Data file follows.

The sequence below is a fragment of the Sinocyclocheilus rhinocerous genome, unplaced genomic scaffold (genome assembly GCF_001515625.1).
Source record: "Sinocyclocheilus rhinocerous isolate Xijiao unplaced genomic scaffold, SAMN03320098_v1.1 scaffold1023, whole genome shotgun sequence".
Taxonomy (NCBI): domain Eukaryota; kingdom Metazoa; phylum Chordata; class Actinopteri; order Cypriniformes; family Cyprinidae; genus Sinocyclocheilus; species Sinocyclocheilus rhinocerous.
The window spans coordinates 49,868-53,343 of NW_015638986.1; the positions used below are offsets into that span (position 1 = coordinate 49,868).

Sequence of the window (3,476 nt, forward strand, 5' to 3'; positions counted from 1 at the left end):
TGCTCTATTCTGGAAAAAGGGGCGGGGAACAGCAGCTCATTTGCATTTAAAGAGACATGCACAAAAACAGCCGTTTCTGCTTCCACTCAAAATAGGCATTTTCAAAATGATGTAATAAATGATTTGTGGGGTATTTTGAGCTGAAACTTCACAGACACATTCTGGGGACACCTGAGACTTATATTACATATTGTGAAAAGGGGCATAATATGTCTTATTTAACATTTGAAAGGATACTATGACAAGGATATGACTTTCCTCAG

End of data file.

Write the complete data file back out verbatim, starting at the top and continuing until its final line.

The sequence below is a fragment of the Sinocyclocheilus rhinocerous genome, unplaced genomic scaffold (genome assembly GCF_001515625.1).
Source record: "Sinocyclocheilus rhinocerous isolate Xijiao unplaced genomic scaffold, SAMN03320098_v1.1 scaffold1023, whole genome shotgun sequence".
Taxonomy (NCBI): domain Eukaryota; kingdom Metazoa; phylum Chordata; class Actinopteri; order Cypriniformes; family Cyprinidae; genus Sinocyclocheilus; species Sinocyclocheilus rhinocerous.
The window spans coordinates 49,868-53,343 of NW_015638986.1; the positions used below are offsets into that span (position 1 = coordinate 49,868).

Sequence of the window (3,476 nt, forward strand, 5' to 3'; positions counted from 1 at the left end):
TGCTCTATTCTGGAAAAAGGGGCGGGGAACAGCAGCTCATTTGCATTTAAAGAGACATGCACAAAAACAGCCGTTTCTGCTTCCACTCAAAATAGGCATTTTCAAAATGATGTAATAAATGATTTGTGGGGTATTTTGAGCTGAAACTTCACAGACACATTCTGGGGACACCTGAGACTTATATTACATATTGTGAAAAGGGGCATAATATGTCTTATTTAACATTTGAAAGGATACTATGACAAGGATATGACTTTCCTCAG